Perhaps it is the intrinsic uniqueness of OHHMS that until now has seemingly prevented them from receiving the widespread adulation that this most mercurial of acts undoubtedly merits. You would have difficulty shoveling them into a pigeonhole and could easily try a good half-dozen and still find yourself flummoxed.
From their early EPs full of promise through to inspirational debut album The Fool, OHHMS have continued to probe, pleasure and purloin like few others. New release Close completes a trilogy of releases which began with Bloom in 2014, with Cold sandwiched between the two.
While their reputation has deservedly seen them grace stages far and wide, including notable festival bookings at the likes of Bloodstock, it can only be hoped that new album Close, which is understatedly brilliant, can open even more doors for the Canterbury crew in the future.
Close, which was released recently via Holy Roar Records – a label to which they are both musically and holistically well matched – opens in typically vibrant fashion with ‘Alive’. A reassuring smooth extended intro finally gives way to Paul Waller’s earthy cry of “I’m born, born wired,” followed by a percussive explosion that shatters the earlier calm and tranquility. From there on in, the guitars criss-cross violently, the drums descend to send things spiraling dangerously out of control, leaving Waller to plead “I can’t get no satisfaction,” the ‘antithesis of analysis’ line further reminding us of Waller’s wordsmith wizardry.
One facet of Close that differentiates from much of their previous work is the absence of very long tracks and the injection of several mini pieces of just two or three minutes each. This means in total the album stands up at just over half-an-hour. After the fleeting ambience of ((Flaming Youth)) Ohhms – the ensemble completed by Max Newton, Stuart Day, Marc Prentice, and irascible guitarist Chainy Rabbit – drift into the album’s lengthiest composition ‘Revenge’. This finds Waller in particularly agitated form, his edginess in keeping with the sweeping cacophony that ebbs and flows throughout the frenetic nine minutes.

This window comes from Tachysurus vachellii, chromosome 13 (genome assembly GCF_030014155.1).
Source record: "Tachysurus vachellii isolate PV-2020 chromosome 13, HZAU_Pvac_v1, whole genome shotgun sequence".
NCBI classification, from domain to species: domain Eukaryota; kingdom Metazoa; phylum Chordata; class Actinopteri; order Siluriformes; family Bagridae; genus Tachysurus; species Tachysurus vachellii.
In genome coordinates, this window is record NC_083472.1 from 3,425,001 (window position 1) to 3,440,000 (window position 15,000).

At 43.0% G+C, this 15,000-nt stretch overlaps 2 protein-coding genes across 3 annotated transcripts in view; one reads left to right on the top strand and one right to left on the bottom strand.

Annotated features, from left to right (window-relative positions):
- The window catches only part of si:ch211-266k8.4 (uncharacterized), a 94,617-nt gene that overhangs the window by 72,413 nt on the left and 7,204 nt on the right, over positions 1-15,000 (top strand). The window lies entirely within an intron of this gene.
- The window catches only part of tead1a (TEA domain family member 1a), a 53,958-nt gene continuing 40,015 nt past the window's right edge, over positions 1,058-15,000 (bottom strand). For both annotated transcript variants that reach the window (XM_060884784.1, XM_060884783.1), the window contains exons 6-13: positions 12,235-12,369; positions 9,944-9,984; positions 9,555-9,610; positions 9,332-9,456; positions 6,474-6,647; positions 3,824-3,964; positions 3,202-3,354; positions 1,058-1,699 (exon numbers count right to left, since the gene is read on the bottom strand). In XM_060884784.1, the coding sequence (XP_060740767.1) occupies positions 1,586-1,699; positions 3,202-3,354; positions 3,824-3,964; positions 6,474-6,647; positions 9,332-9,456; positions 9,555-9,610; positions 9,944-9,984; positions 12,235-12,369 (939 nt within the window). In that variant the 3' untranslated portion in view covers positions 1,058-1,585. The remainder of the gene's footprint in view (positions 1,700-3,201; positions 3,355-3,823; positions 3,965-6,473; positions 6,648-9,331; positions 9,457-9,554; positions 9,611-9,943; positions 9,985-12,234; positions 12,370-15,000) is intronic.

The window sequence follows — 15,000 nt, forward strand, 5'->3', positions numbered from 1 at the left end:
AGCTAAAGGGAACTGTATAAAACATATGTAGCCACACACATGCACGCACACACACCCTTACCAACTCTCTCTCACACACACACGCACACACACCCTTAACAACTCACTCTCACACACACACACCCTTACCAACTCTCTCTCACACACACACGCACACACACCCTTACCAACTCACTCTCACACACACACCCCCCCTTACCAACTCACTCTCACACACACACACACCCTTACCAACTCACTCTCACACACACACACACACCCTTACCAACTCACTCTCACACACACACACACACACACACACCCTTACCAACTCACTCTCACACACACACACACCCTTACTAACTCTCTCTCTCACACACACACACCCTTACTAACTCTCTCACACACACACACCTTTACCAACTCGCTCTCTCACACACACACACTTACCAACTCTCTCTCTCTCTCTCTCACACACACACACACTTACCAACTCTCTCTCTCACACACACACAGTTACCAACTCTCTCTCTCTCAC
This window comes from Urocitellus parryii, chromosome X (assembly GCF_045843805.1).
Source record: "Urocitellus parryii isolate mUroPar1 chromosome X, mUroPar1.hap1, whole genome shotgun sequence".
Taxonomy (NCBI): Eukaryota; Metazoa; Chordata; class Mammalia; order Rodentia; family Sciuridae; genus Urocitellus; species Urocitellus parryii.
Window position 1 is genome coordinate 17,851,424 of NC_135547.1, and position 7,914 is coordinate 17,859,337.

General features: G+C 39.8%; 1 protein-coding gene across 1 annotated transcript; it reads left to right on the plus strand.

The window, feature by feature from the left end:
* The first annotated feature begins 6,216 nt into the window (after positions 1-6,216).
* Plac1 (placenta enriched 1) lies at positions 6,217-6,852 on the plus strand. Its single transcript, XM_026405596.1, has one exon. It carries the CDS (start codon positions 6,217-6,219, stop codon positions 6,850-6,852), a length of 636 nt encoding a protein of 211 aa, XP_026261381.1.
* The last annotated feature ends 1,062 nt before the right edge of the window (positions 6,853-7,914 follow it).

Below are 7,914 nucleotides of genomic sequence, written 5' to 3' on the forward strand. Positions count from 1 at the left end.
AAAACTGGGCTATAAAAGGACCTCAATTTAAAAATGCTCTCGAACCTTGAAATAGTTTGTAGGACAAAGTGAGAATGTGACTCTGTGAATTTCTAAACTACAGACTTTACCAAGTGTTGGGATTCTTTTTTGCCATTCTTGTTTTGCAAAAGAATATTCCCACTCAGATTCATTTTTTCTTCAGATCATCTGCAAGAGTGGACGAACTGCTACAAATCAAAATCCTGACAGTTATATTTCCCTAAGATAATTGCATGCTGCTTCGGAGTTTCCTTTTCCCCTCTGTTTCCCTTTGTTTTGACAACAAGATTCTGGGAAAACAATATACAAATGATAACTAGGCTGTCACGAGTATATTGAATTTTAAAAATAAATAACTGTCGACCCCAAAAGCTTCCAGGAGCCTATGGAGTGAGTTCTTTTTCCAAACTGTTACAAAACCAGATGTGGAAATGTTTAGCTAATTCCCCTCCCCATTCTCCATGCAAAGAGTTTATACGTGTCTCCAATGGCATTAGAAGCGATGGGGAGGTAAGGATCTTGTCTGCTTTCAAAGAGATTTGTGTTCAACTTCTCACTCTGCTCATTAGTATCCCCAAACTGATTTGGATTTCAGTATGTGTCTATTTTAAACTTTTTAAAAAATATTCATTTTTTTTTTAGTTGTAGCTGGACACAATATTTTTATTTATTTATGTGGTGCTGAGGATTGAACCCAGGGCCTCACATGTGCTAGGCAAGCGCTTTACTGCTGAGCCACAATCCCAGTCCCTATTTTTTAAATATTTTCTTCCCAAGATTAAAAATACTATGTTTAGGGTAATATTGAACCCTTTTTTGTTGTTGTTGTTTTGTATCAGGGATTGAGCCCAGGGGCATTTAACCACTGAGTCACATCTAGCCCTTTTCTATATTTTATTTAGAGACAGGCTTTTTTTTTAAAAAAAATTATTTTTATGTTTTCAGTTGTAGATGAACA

The two-minute sample ((Strange Ways)) is an unerring reflective pause, briefly given life by some children’s voices but before you can truly digest it the deeper full roast of ‘Destroyer’ rumbles menacingly into view. The hook of the track sees Waller’s agnostic front surface as with increasing fanaticism he hollers “there is no God, there’s only God” as sporadic psychedelic threads sprinkle a layer of sun above the darker underbelly.
As brief as ‘Asylum’ is, it’s also an album highlight. Waller almost in pied piper mode hailing “they’re coming to take us away my friends,” almost lifted from the pages of a particularly dark and inauspicious Victorian nursery rhyme as the belts of the straightjacket are tugged tight.
Ohhms have seemingly left behind their initial doom dalliance. We saw on The Fool a penchant for broader aural aesthetics and their inquiring minds have maintained that here, never afraid to approach something from a fresh angle when it feels right to do so. Much of the content, while never explicitly conveyed, is certainly in part shaped by Waller’s boyhood, referencing things that left their mark during his youth.
The album artwork is a simple depiction of a dragonfly, an insect whose lifespan is ultimately cruelly curtailed. Ohhms have already shown they are here for the long haul, stretching their wings even further on Close with a suitably impressive display of vision and verve.
Released via Holy Roar Records on 26 June 2020
Review by Paul Castles
- ((Flaming Youth))
- ((Strange Ways))